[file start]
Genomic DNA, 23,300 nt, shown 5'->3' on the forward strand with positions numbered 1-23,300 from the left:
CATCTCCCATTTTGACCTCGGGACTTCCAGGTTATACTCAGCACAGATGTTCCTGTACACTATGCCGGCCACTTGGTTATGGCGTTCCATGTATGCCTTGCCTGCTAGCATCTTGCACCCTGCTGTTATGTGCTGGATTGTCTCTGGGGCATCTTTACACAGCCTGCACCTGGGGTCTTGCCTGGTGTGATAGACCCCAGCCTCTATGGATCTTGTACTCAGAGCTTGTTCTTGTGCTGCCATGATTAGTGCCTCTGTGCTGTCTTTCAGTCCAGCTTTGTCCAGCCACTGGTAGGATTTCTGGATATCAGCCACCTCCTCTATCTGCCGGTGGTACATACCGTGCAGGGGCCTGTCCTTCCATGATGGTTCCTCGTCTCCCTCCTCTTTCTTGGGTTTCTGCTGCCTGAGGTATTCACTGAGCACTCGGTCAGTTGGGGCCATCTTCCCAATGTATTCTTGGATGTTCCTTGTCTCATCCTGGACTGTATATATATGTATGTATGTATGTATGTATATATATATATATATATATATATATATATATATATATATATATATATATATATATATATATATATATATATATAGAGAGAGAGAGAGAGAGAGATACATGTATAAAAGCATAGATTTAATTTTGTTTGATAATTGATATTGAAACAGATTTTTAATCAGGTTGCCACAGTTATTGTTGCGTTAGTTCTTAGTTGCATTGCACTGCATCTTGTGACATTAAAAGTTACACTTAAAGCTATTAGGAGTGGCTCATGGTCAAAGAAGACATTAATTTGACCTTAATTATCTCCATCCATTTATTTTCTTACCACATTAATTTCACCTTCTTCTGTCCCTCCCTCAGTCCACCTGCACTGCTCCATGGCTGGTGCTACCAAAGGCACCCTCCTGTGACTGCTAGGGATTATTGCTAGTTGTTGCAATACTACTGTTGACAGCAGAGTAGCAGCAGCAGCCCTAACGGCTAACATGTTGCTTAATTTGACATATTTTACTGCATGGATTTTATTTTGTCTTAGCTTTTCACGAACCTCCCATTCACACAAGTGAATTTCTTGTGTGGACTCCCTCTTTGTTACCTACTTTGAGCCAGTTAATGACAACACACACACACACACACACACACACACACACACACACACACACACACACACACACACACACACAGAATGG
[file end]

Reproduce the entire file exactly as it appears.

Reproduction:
Genomic DNA, 23,300 nt, shown 5'->3' on the forward strand with positions numbered 1-23,300 from the left:
CATCTCCCATTTTGACCTCGGGACTTCCAGGTTATACTCAGCACAGATGTTCCTGTACACTATGCCGGCCACTTGGTTATGGCGTTCCATGTATGCCTTGCCTGCTAGCATCTTGCACCCTGCTGTTATGTGCTGGATTGTCTCTGGGGCATCTTTACACAGCCTGCACCTGGGGTCTTGCCTGGTGTGATAGACCCCAGCCTCTATGGATCTTGTACTCAGAGCTTGTTCTTGTGCTGCCATGATTAGTGCCTCTGTGCTGTCTTTCAGTCCAGCTTTGTCCAGCCACTGGTAGGATTTCTGGATATCAGCCACCTCCTCTATCTGCCGGTGGTACATACCGTGCAGGGGCCTGTCCTTCCATGATGGTTCCTCGTCTCCCTCCTCTTTCTTGGGTTTCTGCTGCCTGAGGTATTCACTGAGCACTCGGTCAGTTGGGGCCATCTTCCCAATGTATTCTTGGATGTTCCTTGTCTCATCCTGGACTGTATATATATGTATGTATGTATGTATGTATATATATATATATATATATATATATATATATATATATATATATATATATATATATATATATATATATATATATAGAGAGAGAGAGAGAGAGAGATACATGTATAAAAGCATAGATTTAATTTTGTTTGATAATTGATATTGAAACAGATTTTTAATCAGGTTGCCACAGTTATTGTTGCGTTAGTTCTTAGTTGCATTGCACTGCATCTTGTGACATTAAAAGTTACACTTAAAGCTATTAGGAGTGGCTCATGGTCAAAGAAGACATTAATTTGACCTTAATTATCTCCATCCATTTATTTTCTTACCACATTAATTTCACCTTCTTCTGTCCCTCCCTCAGTCCACCTGCACTGCTCCATGGCTGGTGCTACCAAAGGCACCCTCCTGTGACTGCTAGGGATTATTGCTAGTTGTTGCAATACTACTGTTGACAGCAGAGTAGCAGCAGCAGCCCTAACGGCTAACATGTTGCTTAATTTGACATATTTTACTGCATGGATTTTATTTTGTCTTAGCTTTTCACGAACCTCCCATTCACACAAGTGAATTTCTTGTGTGGACTCCCTCTTTGTTACCTACTTTGAGCCAGTTAATGACAACACACACACACACACACACACACACACACACACACACACACACACACACACACACACACACACAGAATGG